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Provocative Ag Policy Guru Dennis Avery to Keynote AMI Annual Convention & Innovation Showcase, September 30-October 2, Nashville, Tenn.

Friday, August 6, 2004

Arlington, VA -- One of the nation’s leading experts on food and agriculture policy -- Dennis Avery of the Hudson Institute – will deliver a General Session address about the promise of biotechnology at the American Meat Institute Annual Convention, featuring the Innovation Showcase, Sept. 30-Oct. 2, 2004, at the Gaylord Opryland Resort & Convention Center in Nashville, Tenn.

During “Feeding The World: The Promise and Political Perils of Biotechnology,” Friday, Oct. 1, 10 to 11:30 a.m., Avery will separate myth from reality on this important and developing new scientific frontier. Always provocative and engaging, Avery will discuss the potential biotechnology holds for feeding the world and protecting the environment.

Avery serves as the director of Center for Global Food Issues, a project of the Hudson Institute that conducts research and analysis of agriculture and the environmental concerns surrounding food and fiber production. He has served as agricultural analyst for the U.S. Department of State, where he was responsible for assessing the foreign-policy implications of food and farming developments worldwide.

Avery received awards for outstanding performance from three different government agencies and was awarded the National Intelligence Medal of Achievement in 1983.

At the Hudson Institute, Avery continues to monitor developments in world food production, farm product demand, the safety and security of food supplies, and the sustainability of world agriculture. As a staff member of the President's National Advisory Commission on Food and Fiber, he wrote the Commission's landmark report, "Food and Fiber for the Future." Avery writes a weekly column that is featured in newspapers nationwide and appears on many TV and radio programs, including ABC’s 20/20 and National Public Radio, where he recently debated a representative of the Center for Science in the Public Interest about the safety of the U.S. food supply.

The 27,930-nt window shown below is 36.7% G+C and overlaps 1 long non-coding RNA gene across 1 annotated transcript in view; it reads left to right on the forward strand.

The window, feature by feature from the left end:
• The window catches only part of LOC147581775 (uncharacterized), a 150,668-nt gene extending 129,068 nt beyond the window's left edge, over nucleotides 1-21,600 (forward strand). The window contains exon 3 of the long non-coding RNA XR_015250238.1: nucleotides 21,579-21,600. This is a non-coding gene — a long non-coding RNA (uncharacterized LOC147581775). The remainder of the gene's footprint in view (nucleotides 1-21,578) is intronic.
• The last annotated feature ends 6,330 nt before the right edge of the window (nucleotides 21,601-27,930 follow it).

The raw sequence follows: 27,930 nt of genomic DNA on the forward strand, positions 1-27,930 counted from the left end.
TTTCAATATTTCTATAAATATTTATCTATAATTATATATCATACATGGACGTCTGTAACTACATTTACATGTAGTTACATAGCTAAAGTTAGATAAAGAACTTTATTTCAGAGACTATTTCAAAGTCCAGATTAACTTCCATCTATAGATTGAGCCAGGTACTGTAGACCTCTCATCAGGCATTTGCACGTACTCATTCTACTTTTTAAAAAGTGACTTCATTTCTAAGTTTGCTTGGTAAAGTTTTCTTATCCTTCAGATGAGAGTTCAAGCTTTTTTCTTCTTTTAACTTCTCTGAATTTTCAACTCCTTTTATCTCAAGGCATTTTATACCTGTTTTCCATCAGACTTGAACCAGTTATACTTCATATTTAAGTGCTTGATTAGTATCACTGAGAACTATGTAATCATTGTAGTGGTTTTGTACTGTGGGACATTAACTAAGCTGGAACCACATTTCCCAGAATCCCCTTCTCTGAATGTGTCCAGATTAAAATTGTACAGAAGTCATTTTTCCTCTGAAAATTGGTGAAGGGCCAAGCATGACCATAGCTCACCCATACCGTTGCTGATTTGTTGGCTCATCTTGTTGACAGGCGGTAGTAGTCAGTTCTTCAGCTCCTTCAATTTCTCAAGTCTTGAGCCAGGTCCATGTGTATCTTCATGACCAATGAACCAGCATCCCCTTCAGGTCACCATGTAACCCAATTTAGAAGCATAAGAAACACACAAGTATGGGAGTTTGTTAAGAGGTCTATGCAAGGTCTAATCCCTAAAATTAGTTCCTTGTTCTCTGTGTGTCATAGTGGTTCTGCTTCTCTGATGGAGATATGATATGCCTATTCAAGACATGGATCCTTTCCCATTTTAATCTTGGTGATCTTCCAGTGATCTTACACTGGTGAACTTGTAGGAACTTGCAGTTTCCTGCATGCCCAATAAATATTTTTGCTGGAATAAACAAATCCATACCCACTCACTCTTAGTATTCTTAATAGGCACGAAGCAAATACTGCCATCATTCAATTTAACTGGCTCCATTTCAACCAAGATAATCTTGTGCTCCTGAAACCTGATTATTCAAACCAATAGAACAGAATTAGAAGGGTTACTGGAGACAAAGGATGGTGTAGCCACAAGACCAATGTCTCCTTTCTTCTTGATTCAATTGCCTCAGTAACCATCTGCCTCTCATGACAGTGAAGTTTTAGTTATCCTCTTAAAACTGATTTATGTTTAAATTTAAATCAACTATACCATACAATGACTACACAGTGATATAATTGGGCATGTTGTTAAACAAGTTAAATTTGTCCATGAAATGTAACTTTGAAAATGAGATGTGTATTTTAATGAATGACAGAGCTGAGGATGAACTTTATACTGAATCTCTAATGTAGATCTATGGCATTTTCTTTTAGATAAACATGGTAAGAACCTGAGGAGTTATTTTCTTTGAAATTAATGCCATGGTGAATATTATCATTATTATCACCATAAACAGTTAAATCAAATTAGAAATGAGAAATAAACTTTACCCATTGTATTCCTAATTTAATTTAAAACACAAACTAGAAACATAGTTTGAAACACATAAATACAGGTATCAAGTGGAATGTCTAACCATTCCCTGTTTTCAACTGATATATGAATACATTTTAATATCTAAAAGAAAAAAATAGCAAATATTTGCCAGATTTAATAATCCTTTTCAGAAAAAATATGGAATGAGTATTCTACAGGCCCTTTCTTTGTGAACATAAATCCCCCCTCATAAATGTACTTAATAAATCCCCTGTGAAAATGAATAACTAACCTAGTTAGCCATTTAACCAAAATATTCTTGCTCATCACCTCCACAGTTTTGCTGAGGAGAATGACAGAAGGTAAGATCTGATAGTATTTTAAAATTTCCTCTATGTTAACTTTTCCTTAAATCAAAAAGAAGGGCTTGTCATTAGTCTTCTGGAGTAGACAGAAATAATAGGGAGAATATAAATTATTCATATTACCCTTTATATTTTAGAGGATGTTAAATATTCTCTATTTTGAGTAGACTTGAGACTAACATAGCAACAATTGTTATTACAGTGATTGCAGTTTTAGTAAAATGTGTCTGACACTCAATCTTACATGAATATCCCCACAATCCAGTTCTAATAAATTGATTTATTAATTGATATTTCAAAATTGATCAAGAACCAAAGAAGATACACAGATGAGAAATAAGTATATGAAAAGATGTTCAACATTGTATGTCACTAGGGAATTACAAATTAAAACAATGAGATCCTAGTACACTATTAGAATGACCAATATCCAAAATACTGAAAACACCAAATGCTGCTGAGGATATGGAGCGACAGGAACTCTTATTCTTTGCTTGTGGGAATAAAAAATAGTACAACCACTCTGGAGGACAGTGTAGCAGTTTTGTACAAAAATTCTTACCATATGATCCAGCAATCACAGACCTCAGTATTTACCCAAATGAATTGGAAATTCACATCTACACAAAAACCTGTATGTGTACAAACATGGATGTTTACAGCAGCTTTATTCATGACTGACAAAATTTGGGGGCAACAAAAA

Other convention highlights include:
· Special, pre-convention conference, “Sanitary Facility Design”;
· Four education tracks featuring five important “Super Sessions”;
· An Innovation Showcase featuring exhibits of the latest technologies;
· A glimpse into the mind of the consumer during the opening general session- The American Consumer In Changing Times, by Harry Balzer, vice president, The NPD Group.

Registration is $595 for AMI packer processors and exhibiting suppliers registering though August 27. Non-member packer-processors pay $695 through August 27. After the August 27th early bird deadline these rates increase by $100. Other registration rates are detailed on the registration form. To register online, go to www.MeatAMI.com. For registration information, please contact Katie Brannan at kbrannan@MeatAMI.com or 703-841-3621.

AMI represents the interests of packers and processors of beef, pork, lamb, veal and turkey products and their suppliers throughout North America. Together, AMI's members produce 95 percent of the beef, pork, lamb and veal products and 70 percent of the turkey products in the U.S. Headquartered in Washington, D.C., the Institute provides legislative, regulatory, public relations, technical, scientific and educational services to the industry. Its affiliate, the AMI Foundation, is a 501(c)(3) organization that conducts research, education and information projects for the industry.

For more information contact:
Janet Riley
Sr. VP, Public Affairs
Ayoka Blandford
Manager, Public Affairs

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